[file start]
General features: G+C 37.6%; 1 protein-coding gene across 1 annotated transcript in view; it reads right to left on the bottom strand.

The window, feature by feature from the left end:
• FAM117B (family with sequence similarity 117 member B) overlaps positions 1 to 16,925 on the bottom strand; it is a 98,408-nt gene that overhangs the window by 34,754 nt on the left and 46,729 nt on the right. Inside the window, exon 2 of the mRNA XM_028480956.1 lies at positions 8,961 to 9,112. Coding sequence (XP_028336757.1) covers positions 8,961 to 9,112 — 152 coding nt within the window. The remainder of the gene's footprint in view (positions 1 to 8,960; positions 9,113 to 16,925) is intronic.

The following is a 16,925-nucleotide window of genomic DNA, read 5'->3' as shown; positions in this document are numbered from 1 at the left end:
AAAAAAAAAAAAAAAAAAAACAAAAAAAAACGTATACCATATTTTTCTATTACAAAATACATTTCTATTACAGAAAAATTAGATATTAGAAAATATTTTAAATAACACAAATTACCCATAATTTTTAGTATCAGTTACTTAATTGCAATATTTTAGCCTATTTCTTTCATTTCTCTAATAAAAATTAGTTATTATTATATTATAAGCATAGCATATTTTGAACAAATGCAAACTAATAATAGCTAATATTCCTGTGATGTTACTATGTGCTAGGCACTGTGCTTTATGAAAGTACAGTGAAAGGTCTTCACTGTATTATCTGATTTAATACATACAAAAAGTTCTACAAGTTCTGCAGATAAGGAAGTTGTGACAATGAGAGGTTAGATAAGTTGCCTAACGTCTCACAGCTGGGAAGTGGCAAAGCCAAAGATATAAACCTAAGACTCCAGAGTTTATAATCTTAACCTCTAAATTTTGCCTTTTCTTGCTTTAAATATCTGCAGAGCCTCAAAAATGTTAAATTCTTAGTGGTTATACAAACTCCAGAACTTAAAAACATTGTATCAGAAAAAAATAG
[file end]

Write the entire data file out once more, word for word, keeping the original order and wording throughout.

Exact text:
General features: G+C 37.6%; 1 protein-coding gene across 1 annotated transcript in view; it reads right to left on the bottom strand.

The window, feature by feature from the left end:
• FAM117B (family with sequence similarity 117 member B) overlaps positions 1 to 16,925 on the bottom strand; it is a 98,408-nt gene that overhangs the window by 34,754 nt on the left and 46,729 nt on the right. Inside the window, exon 2 of the mRNA XM_028480956.1 lies at positions 8,961 to 9,112. Coding sequence (XP_028336757.1) covers positions 8,961 to 9,112 — 152 coding nt within the window. The remainder of the gene's footprint in view (positions 1 to 8,960; positions 9,113 to 16,925) is intronic.

The following is a 16,925-nucleotide window of genomic DNA, read 5'->3' as shown; positions in this document are numbered from 1 at the left end:
AAAAAAAAAAAAAAAAAAAACAAAAAAAAACGTATACCATATTTTTCTATTACAAAATACATTTCTATTACAGAAAAATTAGATATTAGAAAATATTTTAAATAACACAAATTACCCATAATTTTTAGTATCAGTTACTTAATTGCAATATTTTAGCCTATTTCTTTCATTTCTCTAATAAAAATTAGTTATTATTATATTATAAGCATAGCATATTTTGAACAAATGCAAACTAATAATAGCTAATATTCCTGTGATGTTACTATGTGCTAGGCACTGTGCTTTATGAAAGTACAGTGAAAGGTCTTCACTGTATTATCTGATTTAATACATACAAAAAGTTCTACAAGTTCTGCAGATAAGGAAGTTGTGACAATGAGAGGTTAGATAAGTTGCCTAACGTCTCACAGCTGGGAAGTGGCAAAGCCAAAGATATAAACCTAAGACTCCAGAGTTTATAATCTTAACCTCTAAATTTTGCCTTTTCTTGCTTTAAATATCTGCAGAGCCTCAAAAATGTTAAATTCTTAGTGGTTATACAAACTCCAGAACTTAAAAACATTGTATCAGAAAAAAATAG